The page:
Seen from a marketing perspective, cover design is supposed to grab your attention, whilst typesetting is meant to be invisible, insofar as it allows the text to communicate clearly and without interruption.

Cover design involves creating the picture or illustration, the word art (title, author name etc), and placing various other information (like quotes and blurbs). It’s the initial pitch that makes the casual browser open or buy a book.

Typesetting is less artistic but more complex. It deals with everything from the broader layout and presentation to specifics such as fonts and line spacing. This is all about making the text flow, look professional and comply with industry standards. There are many formatting rules and details in publishing, and self-publishers will benefit from understanding them.

Readers and writers often think they can do typesetting themselves, but it is a bit like saying that because you’ve ordered the same drink hundreds of times, you can recreate it yourself. (If you do, it may not taste very good!).

Traditional VS Self-Publishing

1) Control

So how do these processes differ in self-publishing? In essence, the author has more control. The execution is similar, the quality exactly the same, but it’s the author who calls the shots.

It usually happens like this:

The designer and typesetter are given a brief by the author, either specifying what they desire or simply throwing a few ideas and images at them (like which books they like and want theirs to emulate).

Once they have a draft, the author receives this and gives feedback. The number of editing sessions varies, depending on how specific the author has been, and how much they are willing to spend on the services.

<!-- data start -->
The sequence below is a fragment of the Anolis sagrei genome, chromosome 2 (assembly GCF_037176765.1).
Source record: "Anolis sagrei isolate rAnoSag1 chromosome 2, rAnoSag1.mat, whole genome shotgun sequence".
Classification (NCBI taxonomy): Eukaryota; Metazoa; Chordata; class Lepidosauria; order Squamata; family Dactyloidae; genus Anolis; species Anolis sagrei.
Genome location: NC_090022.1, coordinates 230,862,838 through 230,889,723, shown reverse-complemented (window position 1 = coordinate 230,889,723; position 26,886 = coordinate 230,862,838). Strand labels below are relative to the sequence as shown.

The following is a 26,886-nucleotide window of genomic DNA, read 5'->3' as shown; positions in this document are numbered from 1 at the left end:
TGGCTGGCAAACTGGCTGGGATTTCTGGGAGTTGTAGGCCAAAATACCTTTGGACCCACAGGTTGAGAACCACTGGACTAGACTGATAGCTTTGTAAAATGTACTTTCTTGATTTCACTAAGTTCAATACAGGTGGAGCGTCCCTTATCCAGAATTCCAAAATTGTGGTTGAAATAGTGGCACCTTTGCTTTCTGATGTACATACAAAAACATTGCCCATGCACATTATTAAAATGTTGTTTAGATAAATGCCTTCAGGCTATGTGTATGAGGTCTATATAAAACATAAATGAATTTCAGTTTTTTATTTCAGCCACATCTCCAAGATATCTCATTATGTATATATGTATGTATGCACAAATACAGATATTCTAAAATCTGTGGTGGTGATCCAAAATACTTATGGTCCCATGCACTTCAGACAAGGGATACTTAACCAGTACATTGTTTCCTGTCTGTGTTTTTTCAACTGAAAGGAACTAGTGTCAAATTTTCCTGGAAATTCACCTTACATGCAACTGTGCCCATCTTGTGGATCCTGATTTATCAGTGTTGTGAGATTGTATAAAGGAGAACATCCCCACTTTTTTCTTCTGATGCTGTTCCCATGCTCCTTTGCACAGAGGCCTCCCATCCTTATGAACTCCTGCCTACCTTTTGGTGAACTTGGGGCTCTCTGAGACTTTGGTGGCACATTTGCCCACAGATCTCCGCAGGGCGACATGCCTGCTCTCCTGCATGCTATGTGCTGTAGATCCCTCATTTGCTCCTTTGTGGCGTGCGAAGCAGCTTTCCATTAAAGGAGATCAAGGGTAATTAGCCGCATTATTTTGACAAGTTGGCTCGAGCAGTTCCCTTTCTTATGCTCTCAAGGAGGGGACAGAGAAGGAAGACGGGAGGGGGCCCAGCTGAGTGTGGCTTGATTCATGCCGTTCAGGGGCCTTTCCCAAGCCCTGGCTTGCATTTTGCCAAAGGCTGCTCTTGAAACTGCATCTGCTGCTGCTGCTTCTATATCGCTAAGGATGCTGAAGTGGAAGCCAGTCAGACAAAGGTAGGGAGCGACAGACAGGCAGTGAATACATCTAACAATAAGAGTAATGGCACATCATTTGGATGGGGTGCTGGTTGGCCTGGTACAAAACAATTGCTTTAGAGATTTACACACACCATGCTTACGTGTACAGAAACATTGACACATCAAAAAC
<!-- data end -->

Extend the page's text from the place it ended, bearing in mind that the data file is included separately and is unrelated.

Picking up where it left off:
2) Time

Self-publishing is fast. You can have a draft illustration within weeks, and the feedback and edits can be completed quickly and directly.

Why is it so fast?

Think of it like this: when a traditional publisher commissions a designer or typesetter, the drafts have to be run by several departments, who all have multiple book projects to juggle, and differing opinions about how the book should look. This interdepartmental coordination is time-consuming and often side-steps the author. In self-publishing, however, the author is the boss and the customer.

3) Challenges

“With great power comes great responsibility”

Although this control is mostly positive, it does come with challenges. The author cannot just sit back and enjoy the ride. They need to stay focused. Neither should they try to dictate every minuscule aspect of the book. This will delay the entire project and does not usually result in a better product.

Because there is so much to coordinate and finish before the book is published, it is wise to make a time schedule and stick to it. Limiting the amount of feedback and editing sessions with the designers will save authors a lot of time and money without reducing the quality of the end product. Ask yourself: is this important? Can it wait and be delivered with other feedback?